From The Telegraph U.K.
Christian hoteliers received violent threats over Muslim guest ‘insult’
Christian hoteliers Ben and Sharon Vogelenzang received hate mail after they were accused of insulting a Muslim guest because of her faith.
Published: 2:34PM GMT 12 Dec 2009
The couple said they have been “living a nightmare” since they were charged in July with a “religiously-aggravated” offence of causing harassment, alarm or distress.
In an interview with The Sunday Telegraph, the couple have told of their relief at being cleared of insulting Ericka Tazi, a Muslim woman who was staying at their hotel.
They said that they had suffered emotionally and financially since the prosecution began, received threats warning they would be attacked and nearly lost their business due to an 80 per cent decline in takings at their nine-bedroom hotel, the Bounty House in Aintree, Liverpool.
“The last nine months have been a nightmare for us,” said Mr Vogelenzang.
“We’ve been drained emotionally and financially. We have, sadly, received some threats and hate mail. That has been upsetting.
“Our business has almost been destroyed.”
Mrs Tazi, who converted to Islam 18 months ago, stayed at the couple’s hotel in March. She claimed they asked her if she was a murderer and a terrorist after seeing her wearing a hijab. She also alleged that Mr Vogelenzang called the Prophet Muhammad a murderer and a warlord and likened him to Saddam Hussein and Hitler.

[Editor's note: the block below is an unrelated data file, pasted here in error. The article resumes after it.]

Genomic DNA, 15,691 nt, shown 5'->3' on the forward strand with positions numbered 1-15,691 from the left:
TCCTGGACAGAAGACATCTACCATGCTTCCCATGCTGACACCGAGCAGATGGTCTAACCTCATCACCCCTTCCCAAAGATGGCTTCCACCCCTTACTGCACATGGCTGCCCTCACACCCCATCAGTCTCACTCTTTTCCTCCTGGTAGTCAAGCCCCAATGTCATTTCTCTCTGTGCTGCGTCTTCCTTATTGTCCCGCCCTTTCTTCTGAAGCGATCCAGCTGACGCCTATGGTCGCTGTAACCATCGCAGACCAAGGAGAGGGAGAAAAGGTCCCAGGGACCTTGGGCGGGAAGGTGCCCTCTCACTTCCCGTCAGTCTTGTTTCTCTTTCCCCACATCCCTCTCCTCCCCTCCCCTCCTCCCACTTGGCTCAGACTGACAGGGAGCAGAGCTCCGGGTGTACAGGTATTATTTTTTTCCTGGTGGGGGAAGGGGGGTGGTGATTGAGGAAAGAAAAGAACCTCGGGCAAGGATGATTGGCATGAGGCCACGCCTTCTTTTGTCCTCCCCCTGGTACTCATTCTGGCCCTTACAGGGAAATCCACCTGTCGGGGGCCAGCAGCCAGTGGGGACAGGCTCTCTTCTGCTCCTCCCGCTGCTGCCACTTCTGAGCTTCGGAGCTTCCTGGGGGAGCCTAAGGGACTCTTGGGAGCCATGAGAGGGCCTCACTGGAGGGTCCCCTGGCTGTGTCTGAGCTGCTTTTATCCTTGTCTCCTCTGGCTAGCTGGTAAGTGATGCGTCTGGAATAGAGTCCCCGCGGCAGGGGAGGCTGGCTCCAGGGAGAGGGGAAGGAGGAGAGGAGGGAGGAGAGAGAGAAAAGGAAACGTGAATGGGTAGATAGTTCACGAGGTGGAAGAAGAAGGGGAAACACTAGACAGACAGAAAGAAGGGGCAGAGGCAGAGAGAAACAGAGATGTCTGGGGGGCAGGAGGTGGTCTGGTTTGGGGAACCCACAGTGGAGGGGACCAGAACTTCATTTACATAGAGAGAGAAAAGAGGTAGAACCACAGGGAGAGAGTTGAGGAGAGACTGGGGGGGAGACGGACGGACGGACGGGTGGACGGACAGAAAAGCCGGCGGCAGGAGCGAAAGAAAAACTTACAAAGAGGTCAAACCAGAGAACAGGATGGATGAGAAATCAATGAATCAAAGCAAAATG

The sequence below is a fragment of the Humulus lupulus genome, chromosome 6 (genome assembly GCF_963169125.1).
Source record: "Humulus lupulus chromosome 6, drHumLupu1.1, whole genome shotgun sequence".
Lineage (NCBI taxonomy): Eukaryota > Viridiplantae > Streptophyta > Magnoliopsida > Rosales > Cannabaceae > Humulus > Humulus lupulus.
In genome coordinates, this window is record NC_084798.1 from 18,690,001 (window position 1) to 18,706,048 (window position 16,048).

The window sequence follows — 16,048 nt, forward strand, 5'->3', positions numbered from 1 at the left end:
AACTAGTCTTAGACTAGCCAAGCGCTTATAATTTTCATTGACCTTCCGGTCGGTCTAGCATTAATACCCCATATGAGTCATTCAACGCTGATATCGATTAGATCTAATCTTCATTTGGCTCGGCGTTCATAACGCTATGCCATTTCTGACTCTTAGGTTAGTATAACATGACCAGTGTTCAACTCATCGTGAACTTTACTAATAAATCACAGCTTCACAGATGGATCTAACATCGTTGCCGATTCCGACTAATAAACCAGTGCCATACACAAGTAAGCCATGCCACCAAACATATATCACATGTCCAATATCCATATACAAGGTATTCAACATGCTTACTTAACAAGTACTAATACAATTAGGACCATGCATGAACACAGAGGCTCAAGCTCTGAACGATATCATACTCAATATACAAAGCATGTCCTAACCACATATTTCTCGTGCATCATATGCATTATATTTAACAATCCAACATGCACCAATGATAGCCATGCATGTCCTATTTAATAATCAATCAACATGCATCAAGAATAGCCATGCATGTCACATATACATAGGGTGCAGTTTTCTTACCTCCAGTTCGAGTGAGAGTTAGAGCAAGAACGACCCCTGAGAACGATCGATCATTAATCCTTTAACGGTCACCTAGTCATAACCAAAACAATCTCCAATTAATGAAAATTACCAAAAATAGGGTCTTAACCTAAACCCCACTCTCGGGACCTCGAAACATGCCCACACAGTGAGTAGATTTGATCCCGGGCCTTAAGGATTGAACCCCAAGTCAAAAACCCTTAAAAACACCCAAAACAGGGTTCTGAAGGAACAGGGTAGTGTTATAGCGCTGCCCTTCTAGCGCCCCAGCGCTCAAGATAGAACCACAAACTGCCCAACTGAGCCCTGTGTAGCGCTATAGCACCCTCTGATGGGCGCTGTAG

The hotel had been reliant for much of its business on a local hospital, which routinely referred outpatients to stay, but hospital chiefs put a stop to this once they heard about the court case.
The couple said that they had been encouraged by the support of Christians from around the world, some of whom sent them financial donations.
The Vogelenzangs have five adopted children, including one who is a Muslim. They have put their names forward to foster other Muslim youngsters, and stressed that they were not Islamaphobic.
However, they said that they are concerned that their ordeal suggests that people are losing their freedom of expression, and they criticised the police for prosecuting them.
“We are unhappy that the police pursued this case with such enthusiasm, and we feel the law needs to be clearer about free speech,” said Mr Vogelenzang.
“We are delighted that our legal system eventually came to the right decision, but we regret that it came to court at all.
“We are glad that we live in a country which has free speech. Many people have given up their lives in the last century to protect those freedoms. It seems such a shame that we appear to be losing our liberty.”
They said that they forgave Mrs Tazi despite the stress caused by her claims and her alleged insults against Christianity.
“We have no ill feelings for Mrs Tazi and we are looking forward to getting on with our lives. We wish her all the best,” said Mr Vogelenzang.
Richard Clancy, the district judge at Liverpool Magistrates’ Court, dismissed the case, which had been brought under the Public Order Act.
The judge explained that the Muslim convert’s claim that she was verbally abused for up to an hour had not been backed up by other witnesses. He also said the language Mrs Tazi used in the exchange “did not quite form the same religious view” that was put to him on the stand.